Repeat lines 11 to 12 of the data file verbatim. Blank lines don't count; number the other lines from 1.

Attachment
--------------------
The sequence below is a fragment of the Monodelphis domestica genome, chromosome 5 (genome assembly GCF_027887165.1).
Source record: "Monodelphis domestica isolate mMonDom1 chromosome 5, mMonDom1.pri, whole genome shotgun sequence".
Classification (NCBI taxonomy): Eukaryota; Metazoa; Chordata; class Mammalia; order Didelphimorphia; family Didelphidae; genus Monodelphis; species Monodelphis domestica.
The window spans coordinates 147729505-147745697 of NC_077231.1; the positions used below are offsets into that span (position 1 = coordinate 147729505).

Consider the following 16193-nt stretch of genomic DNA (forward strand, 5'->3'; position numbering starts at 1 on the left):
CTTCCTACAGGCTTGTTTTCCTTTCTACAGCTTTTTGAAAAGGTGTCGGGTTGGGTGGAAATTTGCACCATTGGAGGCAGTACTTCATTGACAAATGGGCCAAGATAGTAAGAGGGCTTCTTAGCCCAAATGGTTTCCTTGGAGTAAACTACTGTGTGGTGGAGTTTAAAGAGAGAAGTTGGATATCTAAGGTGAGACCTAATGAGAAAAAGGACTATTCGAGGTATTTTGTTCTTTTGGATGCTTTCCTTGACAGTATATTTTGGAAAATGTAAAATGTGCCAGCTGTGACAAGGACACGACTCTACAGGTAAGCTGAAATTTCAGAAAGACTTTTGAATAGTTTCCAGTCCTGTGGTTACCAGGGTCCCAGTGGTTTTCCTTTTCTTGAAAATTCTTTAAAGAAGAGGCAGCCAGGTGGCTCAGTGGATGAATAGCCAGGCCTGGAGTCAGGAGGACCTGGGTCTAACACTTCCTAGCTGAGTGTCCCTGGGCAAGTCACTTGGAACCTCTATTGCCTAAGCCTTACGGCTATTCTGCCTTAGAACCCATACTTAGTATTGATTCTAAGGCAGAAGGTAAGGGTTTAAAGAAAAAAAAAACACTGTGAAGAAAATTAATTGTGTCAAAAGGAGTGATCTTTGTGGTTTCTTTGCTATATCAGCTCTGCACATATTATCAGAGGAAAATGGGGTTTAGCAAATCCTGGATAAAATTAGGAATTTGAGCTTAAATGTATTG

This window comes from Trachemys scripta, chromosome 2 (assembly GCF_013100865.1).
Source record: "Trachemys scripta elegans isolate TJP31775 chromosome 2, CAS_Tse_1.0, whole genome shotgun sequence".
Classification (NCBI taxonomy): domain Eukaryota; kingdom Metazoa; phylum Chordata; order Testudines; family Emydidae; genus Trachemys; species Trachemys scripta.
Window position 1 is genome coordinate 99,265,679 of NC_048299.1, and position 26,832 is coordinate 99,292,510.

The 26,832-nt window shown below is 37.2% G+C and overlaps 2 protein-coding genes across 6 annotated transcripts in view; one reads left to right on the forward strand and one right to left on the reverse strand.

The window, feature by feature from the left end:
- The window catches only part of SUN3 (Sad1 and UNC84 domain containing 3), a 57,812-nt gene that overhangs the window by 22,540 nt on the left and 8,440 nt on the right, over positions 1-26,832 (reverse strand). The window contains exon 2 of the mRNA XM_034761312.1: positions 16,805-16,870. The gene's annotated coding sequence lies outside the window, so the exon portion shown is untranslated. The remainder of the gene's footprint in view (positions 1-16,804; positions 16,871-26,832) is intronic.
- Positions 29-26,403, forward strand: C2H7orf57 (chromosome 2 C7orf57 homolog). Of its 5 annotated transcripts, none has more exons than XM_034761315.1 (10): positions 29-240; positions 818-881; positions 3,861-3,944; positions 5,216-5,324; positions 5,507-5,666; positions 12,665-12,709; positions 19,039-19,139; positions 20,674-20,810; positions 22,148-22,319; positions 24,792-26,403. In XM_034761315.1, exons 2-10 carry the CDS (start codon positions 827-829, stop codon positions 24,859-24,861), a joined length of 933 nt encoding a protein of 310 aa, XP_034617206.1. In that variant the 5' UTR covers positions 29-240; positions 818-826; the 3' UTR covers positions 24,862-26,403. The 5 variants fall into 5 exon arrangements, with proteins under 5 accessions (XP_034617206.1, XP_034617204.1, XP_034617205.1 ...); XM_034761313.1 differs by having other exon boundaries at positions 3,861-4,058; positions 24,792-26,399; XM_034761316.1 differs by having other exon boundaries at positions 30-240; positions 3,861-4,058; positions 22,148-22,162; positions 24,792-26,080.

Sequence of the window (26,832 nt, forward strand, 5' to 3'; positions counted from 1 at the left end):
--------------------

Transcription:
The 26,832-nt window shown below is 37.2% G+C and overlaps 2 protein-coding genes across 6 annotated transcripts in view; one reads left to right on the forward strand and one right to left on the reverse strand.

The window, feature by feature from the left end: